The art is top notch, the music will get stuck in your head (in a good way), and the progression systems are just the right amount of addictive. Aries cult It doesn’t reinvent one wheel, but it’s a delicious mix of some of the best indie games have had to offer over the past few years – whether we’re talking roguelite crawlers or the relaxing gaming phenomenon.
In other words, it’s the “greatest hit” of popular indie game mechanics with an original and funny theme. As such, he deserves your devotion.
Gulf 12 Games; windows
Issuance Dwarf castle The one that’s been around for 16 years has been, well, unkempt. The default graphics are colored in ASCII characters; The setup relied on wikis and agonizing trial and error; The underlying difficulty was also the game’s rallying cry: “Losing is fun.”
Still, dwarf castle Unparalleled complexity And the possibility of epic storytelling gave it a loyal following and kept the game funded with donations — but just barely. Which makes The first appearance of the game in the modern era– With 16-bit-style graphics, a great soundtrack, and improved tutorials and shortcuts – something like inviting newcomers. It’s also a chance for longtime fans to show their love for Zack and Tarn Adams, the two brothers who keep this crazy simulator running without a hitch. Sell the game.
New commercial version of Dwarf castle This year’s release is much easier to dig than the old version. Now, after the first few tries in the game, you’ll likely be left with a question like, “How do you find a camp with sand that also has enough minerals?” Instead of, “What is this Turkish-looking red symbol and how did it kill my hunter?”
However, despite the spitting glitz, the extremely deep systems and mythical procedurally generated chaos are still there, just with more logical ways to access and make sense of them. (Which leads to another possible question: “Why does this cat get so depressed when he thinks about tables?”) This new version of Dwarf castle It just adds to the charm of this already great work and hopefully brings the game to a wider audience who can keep it better. We will all be better for it.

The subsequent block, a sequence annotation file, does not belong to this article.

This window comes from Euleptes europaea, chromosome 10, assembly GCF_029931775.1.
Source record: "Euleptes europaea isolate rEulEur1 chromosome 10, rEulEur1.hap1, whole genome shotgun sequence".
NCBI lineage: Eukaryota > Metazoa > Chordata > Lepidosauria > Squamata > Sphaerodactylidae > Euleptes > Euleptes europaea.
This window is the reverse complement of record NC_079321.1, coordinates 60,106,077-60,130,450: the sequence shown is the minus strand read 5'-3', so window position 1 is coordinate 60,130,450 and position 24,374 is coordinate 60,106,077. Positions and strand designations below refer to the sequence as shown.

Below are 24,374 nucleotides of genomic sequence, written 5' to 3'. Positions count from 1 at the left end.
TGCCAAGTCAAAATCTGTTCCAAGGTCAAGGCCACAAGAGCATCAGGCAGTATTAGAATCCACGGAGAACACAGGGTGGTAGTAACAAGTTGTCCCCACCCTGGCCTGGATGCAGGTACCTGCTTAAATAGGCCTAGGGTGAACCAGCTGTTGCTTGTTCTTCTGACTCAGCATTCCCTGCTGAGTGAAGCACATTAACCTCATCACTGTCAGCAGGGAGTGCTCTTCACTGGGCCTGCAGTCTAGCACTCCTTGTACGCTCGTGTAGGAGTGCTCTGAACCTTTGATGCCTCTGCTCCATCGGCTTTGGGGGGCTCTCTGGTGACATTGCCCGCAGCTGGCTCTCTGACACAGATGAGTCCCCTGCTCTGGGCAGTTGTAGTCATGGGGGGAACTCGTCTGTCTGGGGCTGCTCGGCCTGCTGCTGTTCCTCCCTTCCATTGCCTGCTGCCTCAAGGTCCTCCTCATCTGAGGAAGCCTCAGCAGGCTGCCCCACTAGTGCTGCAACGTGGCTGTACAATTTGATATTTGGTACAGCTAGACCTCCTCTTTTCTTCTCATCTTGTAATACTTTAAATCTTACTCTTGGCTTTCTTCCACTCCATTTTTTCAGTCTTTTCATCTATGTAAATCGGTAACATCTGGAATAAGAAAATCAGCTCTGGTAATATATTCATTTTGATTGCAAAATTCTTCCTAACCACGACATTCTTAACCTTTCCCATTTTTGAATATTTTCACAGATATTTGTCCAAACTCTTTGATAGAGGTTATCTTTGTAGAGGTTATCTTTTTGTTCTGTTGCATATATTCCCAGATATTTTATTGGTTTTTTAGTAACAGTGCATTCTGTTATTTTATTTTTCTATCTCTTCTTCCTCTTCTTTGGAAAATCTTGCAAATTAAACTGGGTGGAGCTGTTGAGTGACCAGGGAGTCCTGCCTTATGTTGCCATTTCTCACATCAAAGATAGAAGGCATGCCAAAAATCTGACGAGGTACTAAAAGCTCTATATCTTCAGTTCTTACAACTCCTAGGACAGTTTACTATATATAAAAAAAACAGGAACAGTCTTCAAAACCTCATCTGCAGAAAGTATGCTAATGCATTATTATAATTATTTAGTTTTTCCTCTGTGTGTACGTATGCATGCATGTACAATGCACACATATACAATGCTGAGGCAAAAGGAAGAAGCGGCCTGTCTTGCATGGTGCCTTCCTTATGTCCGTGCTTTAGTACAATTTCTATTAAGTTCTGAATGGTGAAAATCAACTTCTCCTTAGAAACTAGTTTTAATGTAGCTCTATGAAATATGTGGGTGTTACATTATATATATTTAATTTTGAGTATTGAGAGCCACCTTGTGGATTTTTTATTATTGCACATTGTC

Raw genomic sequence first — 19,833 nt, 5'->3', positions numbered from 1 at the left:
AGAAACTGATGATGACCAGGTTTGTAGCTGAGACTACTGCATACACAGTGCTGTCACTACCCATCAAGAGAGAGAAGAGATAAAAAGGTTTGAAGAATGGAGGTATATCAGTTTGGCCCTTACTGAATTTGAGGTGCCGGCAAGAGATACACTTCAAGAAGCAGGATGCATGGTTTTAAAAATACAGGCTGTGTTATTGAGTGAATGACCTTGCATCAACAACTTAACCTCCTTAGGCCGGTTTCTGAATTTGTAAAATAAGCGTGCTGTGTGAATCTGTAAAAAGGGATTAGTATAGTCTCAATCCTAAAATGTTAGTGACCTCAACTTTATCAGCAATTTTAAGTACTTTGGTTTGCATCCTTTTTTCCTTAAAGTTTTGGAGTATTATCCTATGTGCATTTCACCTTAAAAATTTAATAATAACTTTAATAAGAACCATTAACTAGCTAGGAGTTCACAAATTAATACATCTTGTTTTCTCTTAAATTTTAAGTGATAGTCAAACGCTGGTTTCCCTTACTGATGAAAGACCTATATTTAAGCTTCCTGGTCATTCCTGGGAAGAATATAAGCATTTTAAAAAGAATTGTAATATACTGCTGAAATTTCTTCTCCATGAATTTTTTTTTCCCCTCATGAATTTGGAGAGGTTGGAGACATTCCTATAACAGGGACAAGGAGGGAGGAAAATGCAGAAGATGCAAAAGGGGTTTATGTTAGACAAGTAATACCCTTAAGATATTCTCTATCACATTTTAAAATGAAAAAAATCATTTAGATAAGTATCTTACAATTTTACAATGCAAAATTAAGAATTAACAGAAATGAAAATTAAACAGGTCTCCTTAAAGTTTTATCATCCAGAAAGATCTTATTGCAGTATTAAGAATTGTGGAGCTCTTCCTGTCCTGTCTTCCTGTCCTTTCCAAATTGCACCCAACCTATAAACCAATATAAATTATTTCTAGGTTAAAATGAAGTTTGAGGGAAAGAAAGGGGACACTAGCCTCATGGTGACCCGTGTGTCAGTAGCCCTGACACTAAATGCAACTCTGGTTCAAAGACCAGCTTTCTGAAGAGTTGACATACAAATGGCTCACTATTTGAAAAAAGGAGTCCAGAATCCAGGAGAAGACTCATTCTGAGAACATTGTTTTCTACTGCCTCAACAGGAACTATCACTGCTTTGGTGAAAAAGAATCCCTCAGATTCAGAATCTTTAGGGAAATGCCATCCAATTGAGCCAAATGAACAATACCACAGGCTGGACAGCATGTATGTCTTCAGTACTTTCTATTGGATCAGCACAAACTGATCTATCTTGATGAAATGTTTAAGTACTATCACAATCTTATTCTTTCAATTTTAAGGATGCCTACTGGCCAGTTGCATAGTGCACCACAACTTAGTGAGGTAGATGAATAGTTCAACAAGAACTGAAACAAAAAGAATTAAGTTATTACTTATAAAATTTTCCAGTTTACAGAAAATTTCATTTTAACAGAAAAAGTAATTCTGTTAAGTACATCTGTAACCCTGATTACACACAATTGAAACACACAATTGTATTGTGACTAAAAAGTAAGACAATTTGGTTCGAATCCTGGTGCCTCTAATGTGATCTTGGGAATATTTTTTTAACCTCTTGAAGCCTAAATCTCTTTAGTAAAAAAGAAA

God of War: Ragnarok
Sony Santa Monica Studio; PS4/5
four years later, Ragnarok He could have done more of the “Dad of Boy” style. God of War that Remembered and loved again in 2018. Perhaps that game was in contention for a spot on this list.
And yes, at its core, much of the gameplay and many environments in this sequel will feel familiar to fans of its predecessor. This is not a bad thing. RagnarokThe combat systems are as in-depth as ever, so much so that major new combat options were introduced nearly 20 hours into my game.
But Ragnarok It also stands on its own, thanks in large part to its supporting characters. The Norse pantheon that the game’s title refers to masterfully steals the show, trading nuanced criticism and mythological drama through some hilarious and fun performances. Although the relationship between Kratos and his pre-teen son Atreus doesn’t tug at heart strings this time around, there are enough interesting side stories to cover up this relative shortcoming.
The sequel does a good job with its varied pacing, too, switching to the agile bow-equipped Atreus or to stretching puzzle-solving sections before Kratos’ standard ax-and-chain-swinging gameplay feels overwhelming. And the beautifully decorated environments shine, especially on PlayStation 5, practically begging you to explore every corner in search of tons of hidden paths and stories. Touches like that help propel this sequel onto our list, even if it doesn’t live up to its predecessor.